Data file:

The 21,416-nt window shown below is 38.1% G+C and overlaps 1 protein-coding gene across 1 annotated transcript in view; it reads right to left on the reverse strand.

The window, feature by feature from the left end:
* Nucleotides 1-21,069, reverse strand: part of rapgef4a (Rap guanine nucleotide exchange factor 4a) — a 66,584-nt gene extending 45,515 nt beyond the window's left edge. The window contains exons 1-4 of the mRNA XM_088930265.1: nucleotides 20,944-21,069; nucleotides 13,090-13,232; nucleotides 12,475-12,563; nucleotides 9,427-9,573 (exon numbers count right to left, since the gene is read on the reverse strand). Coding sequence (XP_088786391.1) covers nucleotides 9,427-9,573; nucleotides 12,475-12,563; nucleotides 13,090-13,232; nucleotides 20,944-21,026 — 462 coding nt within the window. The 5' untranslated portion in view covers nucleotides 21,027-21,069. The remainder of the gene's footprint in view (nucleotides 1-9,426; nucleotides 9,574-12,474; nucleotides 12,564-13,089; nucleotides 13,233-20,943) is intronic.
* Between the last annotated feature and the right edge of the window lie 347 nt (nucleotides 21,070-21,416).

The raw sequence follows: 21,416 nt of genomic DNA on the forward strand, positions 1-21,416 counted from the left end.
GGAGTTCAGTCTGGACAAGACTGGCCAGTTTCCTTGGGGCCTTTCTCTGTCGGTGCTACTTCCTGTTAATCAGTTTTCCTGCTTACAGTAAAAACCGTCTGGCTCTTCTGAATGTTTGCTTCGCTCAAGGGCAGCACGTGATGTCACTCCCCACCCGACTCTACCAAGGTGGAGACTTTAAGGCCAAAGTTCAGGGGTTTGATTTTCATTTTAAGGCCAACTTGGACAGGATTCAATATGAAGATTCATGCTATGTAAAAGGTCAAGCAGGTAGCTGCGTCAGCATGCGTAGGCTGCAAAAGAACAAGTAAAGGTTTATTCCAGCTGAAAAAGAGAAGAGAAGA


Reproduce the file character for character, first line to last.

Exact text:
The 21,416-nt window shown below is 38.1% G+C and overlaps 1 protein-coding gene across 1 annotated transcript in view; it reads right to left on the reverse strand.

The window, feature by feature from the left end:
* Nucleotides 1-21,069, reverse strand: part of rapgef4a (Rap guanine nucleotide exchange factor 4a) — a 66,584-nt gene extending 45,515 nt beyond the window's left edge. The window contains exons 1-4 of the mRNA XM_088930265.1: nucleotides 20,944-21,069; nucleotides 13,090-13,232; nucleotides 12,475-12,563; nucleotides 9,427-9,573 (exon numbers count right to left, since the gene is read on the reverse strand). Coding sequence (XP_088786391.1) covers nucleotides 9,427-9,573; nucleotides 12,475-12,563; nucleotides 13,090-13,232; nucleotides 20,944-21,026 — 462 coding nt within the window. The 5' untranslated portion in view covers nucleotides 21,027-21,069. The remainder of the gene's footprint in view (nucleotides 1-9,426; nucleotides 9,574-12,474; nucleotides 12,564-13,089; nucleotides 13,233-20,943) is intronic.
* Between the last annotated feature and the right edge of the window lie 347 nt (nucleotides 21,070-21,416).

The raw sequence follows: 21,416 nt of genomic DNA on the forward strand, positions 1-21,416 counted from the left end.
GGAGTTCAGTCTGGACAAGACTGGCCAGTTTCCTTGGGGCCTTTCTCTGTCGGTGCTACTTCCTGTTAATCAGTTTTCCTGCTTACAGTAAAAACCGTCTGGCTCTTCTGAATGTTTGCTTCGCTCAAGGGCAGCACGTGATGTCACTCCCCACCCGACTCTACCAAGGTGGAGACTTTAAGGCCAAAGTTCAGGGGTTTGATTTTCATTTTAAGGCCAACTTGGACAGGATTCAATATGAAGATTCATGCTATGTAAAAGGTCAAGCAGGTAGCTGCGTCAGCATGCGTAGGCTGCAAAAGAACAAGTAAAGGTTTATTCCAGCTGAAAAAGAGAAGAGAAGA